The Emerson Collective consists of an unusual mix of non- and for-profit initiatives, including advocating for eduction and immigration reform. The Collective also has other investments in media, including movie production company Anonymous Content and, as of 2017, a majority stake in The Atlantic.

Comments

  • Reply 1 of 9
    airnerdairnerd Posts: 617member
    Will some of that $100M be to subsidize the losses that will come with supersonic transport?  You can't make money on planes that size that need all the special gate equipment and excess fuel.  It's a novelty, as was the Concorde which was used to reward the tier members as very few people paid the cash it cost to ride on the Concorde.  


    Anything that brings a new plane to the market I'm a fan of, but the technology doesn't exist to make a profitable business plan using supersonic travel.  There is zero chance they can get the CASM in line with subsonic travel at 55 seats on the plane and have a RASM >$0.  
    patchythepiratecornchip
  • Reply 2 of 9
    welshdogwelshdog Posts: 1,646member
    Boom is a poor name choice for any aircraft company.

    "greener fuels" is a cop out unless they mean hydrogen. Supersonic jets burn way too much fuel and place their emissions higher in the atmosphere where thay can potentially do more damage.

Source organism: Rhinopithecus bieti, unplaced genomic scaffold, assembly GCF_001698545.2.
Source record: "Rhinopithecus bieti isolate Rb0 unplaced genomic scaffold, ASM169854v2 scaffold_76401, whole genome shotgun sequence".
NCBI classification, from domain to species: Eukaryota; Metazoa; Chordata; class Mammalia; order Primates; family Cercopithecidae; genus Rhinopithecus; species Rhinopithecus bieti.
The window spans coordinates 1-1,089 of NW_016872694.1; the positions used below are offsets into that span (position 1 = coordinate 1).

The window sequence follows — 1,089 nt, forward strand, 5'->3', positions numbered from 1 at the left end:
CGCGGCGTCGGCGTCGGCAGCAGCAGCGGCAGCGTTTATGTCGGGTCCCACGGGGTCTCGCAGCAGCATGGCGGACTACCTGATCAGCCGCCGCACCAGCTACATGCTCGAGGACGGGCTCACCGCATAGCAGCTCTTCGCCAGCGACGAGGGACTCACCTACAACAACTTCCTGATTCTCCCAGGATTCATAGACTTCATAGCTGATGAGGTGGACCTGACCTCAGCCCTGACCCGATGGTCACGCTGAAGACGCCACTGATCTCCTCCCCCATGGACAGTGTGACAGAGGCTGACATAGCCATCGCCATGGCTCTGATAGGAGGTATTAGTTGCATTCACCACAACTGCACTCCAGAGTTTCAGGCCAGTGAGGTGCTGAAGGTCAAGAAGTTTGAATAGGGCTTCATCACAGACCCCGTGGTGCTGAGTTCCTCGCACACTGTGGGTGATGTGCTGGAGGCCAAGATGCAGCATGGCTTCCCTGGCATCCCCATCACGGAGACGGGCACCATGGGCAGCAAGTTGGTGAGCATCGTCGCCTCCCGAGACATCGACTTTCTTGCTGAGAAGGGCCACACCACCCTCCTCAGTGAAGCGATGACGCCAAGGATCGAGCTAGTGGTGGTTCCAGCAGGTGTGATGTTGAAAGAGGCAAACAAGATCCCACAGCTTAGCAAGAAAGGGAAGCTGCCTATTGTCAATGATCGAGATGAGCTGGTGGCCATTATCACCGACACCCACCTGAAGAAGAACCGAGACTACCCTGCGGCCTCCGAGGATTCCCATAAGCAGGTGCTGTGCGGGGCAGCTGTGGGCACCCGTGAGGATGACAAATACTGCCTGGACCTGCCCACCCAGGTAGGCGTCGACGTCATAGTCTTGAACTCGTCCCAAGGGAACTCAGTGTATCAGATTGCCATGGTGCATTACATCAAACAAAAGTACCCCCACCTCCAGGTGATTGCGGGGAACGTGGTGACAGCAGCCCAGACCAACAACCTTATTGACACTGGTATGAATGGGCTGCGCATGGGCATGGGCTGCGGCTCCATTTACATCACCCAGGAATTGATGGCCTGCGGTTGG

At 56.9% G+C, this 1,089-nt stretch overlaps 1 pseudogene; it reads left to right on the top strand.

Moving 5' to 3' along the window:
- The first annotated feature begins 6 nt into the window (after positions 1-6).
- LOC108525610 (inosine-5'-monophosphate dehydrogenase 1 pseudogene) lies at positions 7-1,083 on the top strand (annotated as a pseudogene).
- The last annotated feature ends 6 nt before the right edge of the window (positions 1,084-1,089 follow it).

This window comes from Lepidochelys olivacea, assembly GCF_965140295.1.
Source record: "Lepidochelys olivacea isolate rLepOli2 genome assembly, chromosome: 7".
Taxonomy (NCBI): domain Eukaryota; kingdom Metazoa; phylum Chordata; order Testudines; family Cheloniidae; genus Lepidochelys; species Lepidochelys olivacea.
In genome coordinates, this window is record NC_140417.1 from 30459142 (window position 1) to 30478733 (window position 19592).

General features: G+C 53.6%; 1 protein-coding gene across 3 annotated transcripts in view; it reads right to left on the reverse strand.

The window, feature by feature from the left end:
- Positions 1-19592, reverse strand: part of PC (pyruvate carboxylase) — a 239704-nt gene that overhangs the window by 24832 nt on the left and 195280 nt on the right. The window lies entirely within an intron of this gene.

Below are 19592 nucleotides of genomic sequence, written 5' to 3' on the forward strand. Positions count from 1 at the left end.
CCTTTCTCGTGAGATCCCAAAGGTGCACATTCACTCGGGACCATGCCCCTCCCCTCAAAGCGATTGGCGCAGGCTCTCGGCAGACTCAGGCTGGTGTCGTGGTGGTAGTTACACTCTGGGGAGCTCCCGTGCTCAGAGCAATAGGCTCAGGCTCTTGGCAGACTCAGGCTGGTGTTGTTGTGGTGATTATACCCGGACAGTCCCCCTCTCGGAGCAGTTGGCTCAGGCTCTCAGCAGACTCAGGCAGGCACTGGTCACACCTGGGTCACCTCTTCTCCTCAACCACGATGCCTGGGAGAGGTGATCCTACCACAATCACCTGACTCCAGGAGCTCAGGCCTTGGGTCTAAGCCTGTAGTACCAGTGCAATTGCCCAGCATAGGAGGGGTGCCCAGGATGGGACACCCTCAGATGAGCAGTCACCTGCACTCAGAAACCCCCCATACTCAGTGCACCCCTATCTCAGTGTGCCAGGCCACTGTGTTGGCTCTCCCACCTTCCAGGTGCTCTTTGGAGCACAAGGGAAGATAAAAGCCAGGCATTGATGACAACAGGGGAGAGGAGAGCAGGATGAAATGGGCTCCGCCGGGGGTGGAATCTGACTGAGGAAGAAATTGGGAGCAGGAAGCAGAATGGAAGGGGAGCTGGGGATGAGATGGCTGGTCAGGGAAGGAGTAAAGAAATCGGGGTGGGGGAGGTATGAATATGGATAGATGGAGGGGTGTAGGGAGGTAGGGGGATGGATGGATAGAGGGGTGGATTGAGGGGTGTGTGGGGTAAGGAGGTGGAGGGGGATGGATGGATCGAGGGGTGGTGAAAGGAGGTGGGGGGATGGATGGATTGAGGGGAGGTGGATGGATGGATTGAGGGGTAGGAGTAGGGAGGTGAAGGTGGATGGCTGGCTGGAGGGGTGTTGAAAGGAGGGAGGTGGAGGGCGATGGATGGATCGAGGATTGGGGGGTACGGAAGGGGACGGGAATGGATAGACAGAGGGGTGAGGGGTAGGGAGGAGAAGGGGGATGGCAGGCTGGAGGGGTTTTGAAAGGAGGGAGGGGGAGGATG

This is somebody's vanity project.
    cgWerkscornchip
  • Reply 3 of 9
    flaneurflaneur Posts: 4,495member
    airnerd said:
    Will some of that $100M be to subsidize the losses that will come with supersonic transport?  You can't make money on planes that size that need all the special gate equipment and excess fuel.  It's a novelty, as was the Concorde which was used to reward the tier members as very few people paid the cash it cost to ride on the Concorde.  


    Anything that brings a new plane to the market I'm a fan of, but the technology doesn't exist to make a profitable business plan using supersonic travel.  There is zero chance they can get the CASM in line with subsonic travel at 55 seats on the plane and have a RASM >$0.